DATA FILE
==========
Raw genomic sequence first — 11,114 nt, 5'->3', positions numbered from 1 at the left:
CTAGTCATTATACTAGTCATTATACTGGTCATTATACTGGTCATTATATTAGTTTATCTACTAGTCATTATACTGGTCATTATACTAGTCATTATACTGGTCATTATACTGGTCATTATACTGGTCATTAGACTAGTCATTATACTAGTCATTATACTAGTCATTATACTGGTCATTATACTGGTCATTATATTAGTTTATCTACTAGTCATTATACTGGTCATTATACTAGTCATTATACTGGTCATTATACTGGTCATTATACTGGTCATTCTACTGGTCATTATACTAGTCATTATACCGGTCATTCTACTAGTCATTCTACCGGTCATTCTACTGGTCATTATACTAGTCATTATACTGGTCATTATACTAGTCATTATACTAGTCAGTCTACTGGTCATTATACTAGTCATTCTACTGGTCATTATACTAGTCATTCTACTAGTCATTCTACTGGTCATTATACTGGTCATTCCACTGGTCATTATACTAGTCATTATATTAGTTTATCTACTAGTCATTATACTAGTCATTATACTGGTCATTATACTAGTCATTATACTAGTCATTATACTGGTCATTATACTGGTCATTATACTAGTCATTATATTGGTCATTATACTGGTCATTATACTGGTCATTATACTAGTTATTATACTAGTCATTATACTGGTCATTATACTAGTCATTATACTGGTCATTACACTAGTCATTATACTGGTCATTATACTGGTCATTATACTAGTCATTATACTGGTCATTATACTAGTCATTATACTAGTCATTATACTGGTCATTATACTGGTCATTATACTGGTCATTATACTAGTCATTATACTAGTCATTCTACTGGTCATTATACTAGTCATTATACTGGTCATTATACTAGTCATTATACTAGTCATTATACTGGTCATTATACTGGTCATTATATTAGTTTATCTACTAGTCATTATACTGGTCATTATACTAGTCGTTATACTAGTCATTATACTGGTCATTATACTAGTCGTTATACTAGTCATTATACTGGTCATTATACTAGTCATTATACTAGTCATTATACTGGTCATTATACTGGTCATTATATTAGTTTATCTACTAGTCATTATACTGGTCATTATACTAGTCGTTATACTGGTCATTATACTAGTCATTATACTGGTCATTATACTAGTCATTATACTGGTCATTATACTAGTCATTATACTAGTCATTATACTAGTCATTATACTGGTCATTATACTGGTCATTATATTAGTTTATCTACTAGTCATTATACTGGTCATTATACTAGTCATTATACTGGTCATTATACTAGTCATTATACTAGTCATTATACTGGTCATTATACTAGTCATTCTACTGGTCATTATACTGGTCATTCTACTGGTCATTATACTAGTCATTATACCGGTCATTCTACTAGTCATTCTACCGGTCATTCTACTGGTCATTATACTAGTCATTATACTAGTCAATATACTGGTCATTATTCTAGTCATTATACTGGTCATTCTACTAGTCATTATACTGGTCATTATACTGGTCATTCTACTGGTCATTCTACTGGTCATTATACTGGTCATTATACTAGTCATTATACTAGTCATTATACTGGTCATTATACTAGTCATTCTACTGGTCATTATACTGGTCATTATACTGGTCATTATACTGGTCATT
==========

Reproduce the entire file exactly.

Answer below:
Raw genomic sequence first — 11,114 nt, 5'->3', positions numbered from 1 at the left:
CTAGTCATTATACTAGTCATTATACTGGTCATTATACTGGTCATTATATTAGTTTATCTACTAGTCATTATACTGGTCATTATACTAGTCATTATACTGGTCATTATACTGGTCATTATACTGGTCATTAGACTAGTCATTATACTAGTCATTATACTAGTCATTATACTGGTCATTATACTGGTCATTATATTAGTTTATCTACTAGTCATTATACTGGTCATTATACTAGTCATTATACTGGTCATTATACTGGTCATTATACTGGTCATTCTACTGGTCATTATACTAGTCATTATACCGGTCATTCTACTAGTCATTCTACCGGTCATTCTACTGGTCATTATACTAGTCATTATACTGGTCATTATACTAGTCATTATACTAGTCAGTCTACTGGTCATTATACTAGTCATTCTACTGGTCATTATACTAGTCATTCTACTAGTCATTCTACTGGTCATTATACTGGTCATTCCACTGGTCATTATACTAGTCATTATATTAGTTTATCTACTAGTCATTATACTAGTCATTATACTGGTCATTATACTAGTCATTATACTAGTCATTATACTGGTCATTATACTGGTCATTATACTAGTCATTATATTGGTCATTATACTGGTCATTATACTGGTCATTATACTAGTTATTATACTAGTCATTATACTGGTCATTATACTAGTCATTATACTGGTCATTACACTAGTCATTATACTGGTCATTATACTGGTCATTATACTAGTCATTATACTGGTCATTATACTAGTCATTATACTAGTCATTATACTGGTCATTATACTGGTCATTATACTGGTCATTATACTAGTCATTATACTAGTCATTCTACTGGTCATTATACTAGTCATTATACTGGTCATTATACTAGTCATTATACTAGTCATTATACTGGTCATTATACTGGTCATTATATTAGTTTATCTACTAGTCATTATACTGGTCATTATACTAGTCGTTATACTAGTCATTATACTGGTCATTATACTAGTCGTTATACTAGTCATTATACTGGTCATTATACTAGTCATTATACTAGTCATTATACTGGTCATTATACTGGTCATTATATTAGTTTATCTACTAGTCATTATACTGGTCATTATACTAGTCGTTATACTGGTCATTATACTAGTCATTATACTGGTCATTATACTAGTCATTATACTGGTCATTATACTAGTCATTATACTAGTCATTATACTAGTCATTATACTGGTCATTATACTGGTCATTATATTAGTTTATCTACTAGTCATTATACTGGTCATTATACTAGTCATTATACTGGTCATTATACTAGTCATTATACTAGTCATTATACTGGTCATTATACTAGTCATTCTACTGGTCATTATACTGGTCATTCTACTGGTCATTATACTAGTCATTATACCGGTCATTCTACTAGTCATTCTACCGGTCATTCTACTGGTCATTATACTAGTCATTATACTAGTCAATATACTGGTCATTATTCTAGTCATTATACTGGTCATTCTACTAGTCATTATACTGGTCATTATACTGGTCATTCTACTGGTCATTCTACTGGTCATTATACTGGTCATTATACTAGTCATTATACTAGTCATTATACTGGTCATTATACTAGTCATTCTACTGGTCATTATACTGGTCATTATACTGGTCATTATACTGGTCATT